"If I'm going up in front of the board. do you think I'm going to present to them the number of vulnerabilities in our applications? Do you think the board even knows what that means?" he said. "No. they care about business risk."
He said it's much more valuable for security people like himself to partner with people in business continuity, application owners and start cross-referencing the vulnerability statistics against the business criticality of affected applications to give the numbers context — and then simplify scoring so that it is possible to show the state of security in the most critical apps. Similarly, Zettlemoyer said security leaders should be developing metrics that as much as possible show the bottom-line impact of security risks.
"So, make friends with your accountants to help you figure out where that impact is going to be on the balance sheet," she suggested.
Establish Transparent Risk Scoring
Some organizations, including Target, have evolved the contextualization and simplification of security metrics by developing consistent application risk scoring. At Target, the security team developed what the company calls the Product Intelligence score, which wraps in data from its vulnerability databases, GRC tooling, application management systems, dynamic scanning information, penetration tests, and the like. It weighs the output from those systems against business criticality of the application being scored, and also accounts for things such as the types of security services used by the development team and whether or not the team has a trained "Security Ninja," or security champion, in its ranks. The output of all of that information is a single score that ranges anywhere from 300 to 850.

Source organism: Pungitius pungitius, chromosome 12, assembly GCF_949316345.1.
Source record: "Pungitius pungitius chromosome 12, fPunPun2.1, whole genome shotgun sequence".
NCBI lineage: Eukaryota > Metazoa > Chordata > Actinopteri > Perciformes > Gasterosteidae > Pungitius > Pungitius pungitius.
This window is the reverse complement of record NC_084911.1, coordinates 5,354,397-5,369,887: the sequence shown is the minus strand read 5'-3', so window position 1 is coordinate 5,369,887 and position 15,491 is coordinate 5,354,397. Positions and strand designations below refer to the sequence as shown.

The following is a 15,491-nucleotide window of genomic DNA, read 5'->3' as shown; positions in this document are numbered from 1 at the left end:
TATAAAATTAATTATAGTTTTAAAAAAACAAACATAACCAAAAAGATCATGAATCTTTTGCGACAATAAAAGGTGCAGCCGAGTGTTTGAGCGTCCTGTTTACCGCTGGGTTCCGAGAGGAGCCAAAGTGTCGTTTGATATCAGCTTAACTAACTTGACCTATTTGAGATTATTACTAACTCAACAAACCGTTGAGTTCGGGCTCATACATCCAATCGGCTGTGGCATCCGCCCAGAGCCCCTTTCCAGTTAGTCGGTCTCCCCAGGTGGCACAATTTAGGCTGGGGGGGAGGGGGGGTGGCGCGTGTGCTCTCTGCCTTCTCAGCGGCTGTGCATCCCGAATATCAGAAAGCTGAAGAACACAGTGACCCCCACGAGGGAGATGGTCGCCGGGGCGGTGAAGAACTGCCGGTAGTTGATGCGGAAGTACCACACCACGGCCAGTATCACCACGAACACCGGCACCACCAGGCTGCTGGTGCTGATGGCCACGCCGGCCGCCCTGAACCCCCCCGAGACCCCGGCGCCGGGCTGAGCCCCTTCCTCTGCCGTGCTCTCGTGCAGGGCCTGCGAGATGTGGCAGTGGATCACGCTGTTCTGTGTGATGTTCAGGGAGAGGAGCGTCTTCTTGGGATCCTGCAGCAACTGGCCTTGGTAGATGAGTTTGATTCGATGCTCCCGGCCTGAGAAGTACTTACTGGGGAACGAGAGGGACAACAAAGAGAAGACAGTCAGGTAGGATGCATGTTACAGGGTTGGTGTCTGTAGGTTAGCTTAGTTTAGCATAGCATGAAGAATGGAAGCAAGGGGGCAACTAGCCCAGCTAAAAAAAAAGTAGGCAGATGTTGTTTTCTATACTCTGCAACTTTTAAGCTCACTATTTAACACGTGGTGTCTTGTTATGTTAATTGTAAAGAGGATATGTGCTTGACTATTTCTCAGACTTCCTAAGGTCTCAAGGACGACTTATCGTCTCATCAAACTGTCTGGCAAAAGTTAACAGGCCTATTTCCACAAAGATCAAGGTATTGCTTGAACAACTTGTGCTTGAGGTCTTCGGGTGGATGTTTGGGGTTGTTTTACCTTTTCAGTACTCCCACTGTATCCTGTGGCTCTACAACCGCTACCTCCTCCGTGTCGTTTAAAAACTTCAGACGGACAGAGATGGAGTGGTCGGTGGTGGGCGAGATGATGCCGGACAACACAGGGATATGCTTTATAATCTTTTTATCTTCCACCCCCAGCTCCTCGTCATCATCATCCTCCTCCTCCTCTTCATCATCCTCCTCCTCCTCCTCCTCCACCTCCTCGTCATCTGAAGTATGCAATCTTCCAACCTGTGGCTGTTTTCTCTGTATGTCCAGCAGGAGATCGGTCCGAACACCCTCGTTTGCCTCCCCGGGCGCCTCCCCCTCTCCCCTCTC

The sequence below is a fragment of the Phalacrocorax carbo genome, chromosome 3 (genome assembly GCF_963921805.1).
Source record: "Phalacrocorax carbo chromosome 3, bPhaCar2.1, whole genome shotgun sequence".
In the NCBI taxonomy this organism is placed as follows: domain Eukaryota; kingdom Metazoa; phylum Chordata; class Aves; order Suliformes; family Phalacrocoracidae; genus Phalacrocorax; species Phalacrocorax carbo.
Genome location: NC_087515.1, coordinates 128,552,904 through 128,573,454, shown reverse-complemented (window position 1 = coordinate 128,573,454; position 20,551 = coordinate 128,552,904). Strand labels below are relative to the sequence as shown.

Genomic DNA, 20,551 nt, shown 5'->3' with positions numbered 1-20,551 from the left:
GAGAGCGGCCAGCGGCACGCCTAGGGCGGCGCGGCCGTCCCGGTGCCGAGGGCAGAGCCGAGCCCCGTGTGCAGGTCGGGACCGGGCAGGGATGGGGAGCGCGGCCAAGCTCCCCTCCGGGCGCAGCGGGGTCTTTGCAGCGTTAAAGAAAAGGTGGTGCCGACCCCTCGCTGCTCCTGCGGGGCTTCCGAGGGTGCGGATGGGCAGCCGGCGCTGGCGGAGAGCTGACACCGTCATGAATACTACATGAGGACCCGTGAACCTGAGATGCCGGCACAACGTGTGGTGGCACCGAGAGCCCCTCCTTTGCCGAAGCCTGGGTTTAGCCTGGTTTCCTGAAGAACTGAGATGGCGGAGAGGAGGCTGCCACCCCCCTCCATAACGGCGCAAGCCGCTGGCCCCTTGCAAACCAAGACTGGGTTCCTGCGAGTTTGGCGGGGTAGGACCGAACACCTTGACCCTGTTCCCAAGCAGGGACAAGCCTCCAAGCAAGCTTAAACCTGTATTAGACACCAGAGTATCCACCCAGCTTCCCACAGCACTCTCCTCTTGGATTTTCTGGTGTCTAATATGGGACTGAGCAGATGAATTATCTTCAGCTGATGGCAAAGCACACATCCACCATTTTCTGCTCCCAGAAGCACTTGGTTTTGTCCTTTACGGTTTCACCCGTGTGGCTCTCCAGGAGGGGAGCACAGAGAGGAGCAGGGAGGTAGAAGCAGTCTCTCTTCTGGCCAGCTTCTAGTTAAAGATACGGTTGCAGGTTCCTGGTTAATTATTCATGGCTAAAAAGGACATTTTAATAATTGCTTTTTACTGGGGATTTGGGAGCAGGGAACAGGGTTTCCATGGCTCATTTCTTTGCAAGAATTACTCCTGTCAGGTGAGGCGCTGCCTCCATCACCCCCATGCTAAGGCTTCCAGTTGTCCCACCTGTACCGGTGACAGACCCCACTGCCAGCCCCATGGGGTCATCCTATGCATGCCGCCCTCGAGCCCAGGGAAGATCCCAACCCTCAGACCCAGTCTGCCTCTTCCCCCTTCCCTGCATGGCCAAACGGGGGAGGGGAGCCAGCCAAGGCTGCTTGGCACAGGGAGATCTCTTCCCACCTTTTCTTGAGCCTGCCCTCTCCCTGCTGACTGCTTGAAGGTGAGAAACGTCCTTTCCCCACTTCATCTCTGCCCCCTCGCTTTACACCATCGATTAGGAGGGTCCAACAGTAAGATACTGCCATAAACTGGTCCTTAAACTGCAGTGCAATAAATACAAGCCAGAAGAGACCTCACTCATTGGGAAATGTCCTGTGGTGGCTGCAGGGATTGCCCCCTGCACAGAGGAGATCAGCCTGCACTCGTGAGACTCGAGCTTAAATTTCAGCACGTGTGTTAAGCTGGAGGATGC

"It all comes down to one number — think of that number as your credit score," said Kautt, who explained that this score makes it easy to measure product and application teams across the board at the company, and to show visible security gains made over time on each application.
Key to simplifying with scoring is being extremely open about how the scores are developed.
"The score is transparent," said Jennifer Czaplewski, director of product security for Target. "We give them all of the information that they need so they don't just have to trust us that their score is 745 but that they can see for themselves how it was derived."
Creating Simplified Dashboards
The transparency of Target's Product Intelligence score is delivered through a dashboard that links to the data sources that Czaplewski and Kautt mentioned. In addition, the dashboard contextualizes how an application's Product Intelligence score compares with other applications in the Target portfolio. Another crucial element is that it visualizes and explains what teams need to do to start improving their scores.